17. A few thoughts: - Blu-ray is the last physical format for home video. It's all streaming from here. - If you have a discerning eye, you'll notice a difference in picture quality in Blu-rays that have been properly mastered. The difference is generally more dramatic in older films, particularly in those that have been carefully restored. Compare these screenshots from The African Queen, for instance. - DVDs often use something called "digital noise reduction" (DNR) in order to stay within the narrow bandwidth requirements. This often results in an unnaturally smooth image. Occasionally, to balance out this smoothness, they will apply "edge enhancement" which almost always makes things look worse. What Blu-ray does is retain the film grain present in all film masters, approximating the experience of watching a film being projected on a big screen. - If these glimpses of The Quiet Man and Lawrence of Arabia don't excite you, then Blu-ray is probably not for you. - Bookmark DVD Beaver and use it as a resource!
  18. There is no real point, really. The 3-D is the movie. Take that away and you haven't got much left.
  19. Nathaniel

    Frisco Jenny

    Looks like his silent hobo drama Beggars of Life is a rare one. (And I do love Louise Brooks.) The western double bill on June 14th (Westward the Women/Yellow Sky) also seems attractive. Of course, I may have to watch Track of the Cat just to experience that masterful use of 'Scope on a huge screen. In 1968, Andrew Sarris sized him up as a "recessive" director, but I think Wellman's reputation has risen in recent years. I intend to find out why.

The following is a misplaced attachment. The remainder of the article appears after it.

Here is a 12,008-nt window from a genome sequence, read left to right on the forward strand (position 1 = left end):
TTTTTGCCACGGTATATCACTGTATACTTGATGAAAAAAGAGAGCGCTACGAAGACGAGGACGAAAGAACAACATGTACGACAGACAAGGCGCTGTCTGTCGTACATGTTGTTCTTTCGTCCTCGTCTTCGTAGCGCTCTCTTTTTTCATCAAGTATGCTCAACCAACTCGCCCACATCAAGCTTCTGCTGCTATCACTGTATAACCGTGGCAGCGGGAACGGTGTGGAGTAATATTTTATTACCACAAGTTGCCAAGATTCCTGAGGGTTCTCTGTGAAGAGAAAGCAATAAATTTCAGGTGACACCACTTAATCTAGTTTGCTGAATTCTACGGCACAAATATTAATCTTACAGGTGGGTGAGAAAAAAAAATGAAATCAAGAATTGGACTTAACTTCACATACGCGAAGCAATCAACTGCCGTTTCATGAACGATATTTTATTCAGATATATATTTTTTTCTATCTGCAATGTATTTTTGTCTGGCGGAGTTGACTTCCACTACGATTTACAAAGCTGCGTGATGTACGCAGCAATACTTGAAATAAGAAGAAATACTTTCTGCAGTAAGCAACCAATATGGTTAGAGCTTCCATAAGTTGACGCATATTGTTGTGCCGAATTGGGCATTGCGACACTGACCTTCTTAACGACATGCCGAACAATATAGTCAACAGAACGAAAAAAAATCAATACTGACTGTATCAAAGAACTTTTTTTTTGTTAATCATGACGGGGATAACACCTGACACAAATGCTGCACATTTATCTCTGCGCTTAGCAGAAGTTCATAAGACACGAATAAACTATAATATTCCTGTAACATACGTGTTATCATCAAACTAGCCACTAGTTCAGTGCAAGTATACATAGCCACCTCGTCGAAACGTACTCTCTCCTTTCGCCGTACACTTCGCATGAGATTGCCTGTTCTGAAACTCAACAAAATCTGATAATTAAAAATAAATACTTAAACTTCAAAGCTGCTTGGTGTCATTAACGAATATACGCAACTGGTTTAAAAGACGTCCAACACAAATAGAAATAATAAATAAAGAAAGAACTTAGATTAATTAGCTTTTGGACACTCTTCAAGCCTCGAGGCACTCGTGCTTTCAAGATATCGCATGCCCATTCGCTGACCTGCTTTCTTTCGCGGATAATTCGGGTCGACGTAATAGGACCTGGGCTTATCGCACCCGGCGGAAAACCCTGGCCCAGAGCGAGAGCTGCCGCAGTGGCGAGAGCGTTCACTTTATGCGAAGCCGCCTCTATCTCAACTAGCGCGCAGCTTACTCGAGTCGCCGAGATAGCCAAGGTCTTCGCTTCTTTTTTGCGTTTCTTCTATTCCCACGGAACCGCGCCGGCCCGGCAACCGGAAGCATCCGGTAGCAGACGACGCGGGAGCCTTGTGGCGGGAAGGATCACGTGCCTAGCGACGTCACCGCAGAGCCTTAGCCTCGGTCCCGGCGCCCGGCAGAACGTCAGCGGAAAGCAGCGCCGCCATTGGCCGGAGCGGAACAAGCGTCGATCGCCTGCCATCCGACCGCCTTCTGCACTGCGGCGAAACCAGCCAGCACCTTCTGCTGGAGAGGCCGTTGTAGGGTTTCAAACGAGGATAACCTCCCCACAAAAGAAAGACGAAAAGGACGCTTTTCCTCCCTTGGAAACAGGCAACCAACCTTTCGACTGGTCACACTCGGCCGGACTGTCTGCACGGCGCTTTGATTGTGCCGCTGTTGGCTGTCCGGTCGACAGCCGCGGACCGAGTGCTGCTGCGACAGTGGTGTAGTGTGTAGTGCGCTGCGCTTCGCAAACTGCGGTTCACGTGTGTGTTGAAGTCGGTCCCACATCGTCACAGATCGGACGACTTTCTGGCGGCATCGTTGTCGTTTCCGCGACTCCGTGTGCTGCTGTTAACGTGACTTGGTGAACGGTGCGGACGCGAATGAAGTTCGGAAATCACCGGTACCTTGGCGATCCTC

20. UCLA begins its 16-film Hou retrospective this weekend. I'm planning on seeing the autobiographical A Time to Live and a Time to Die on Saturday.
  21. Nathaniel

    Frisco Jenny

    UCLA is launching a 21-film Wellman retrospective starting next weekend. Darren, are you still working your way through his filmography? Frisco Jenny was such a good find.
  22. As far as I'm concerned, Ken's calm, assured contribution to the discussion is swell place to end for now. Looking forward to reentering the fray when Faith of Our Fathers comes out in July!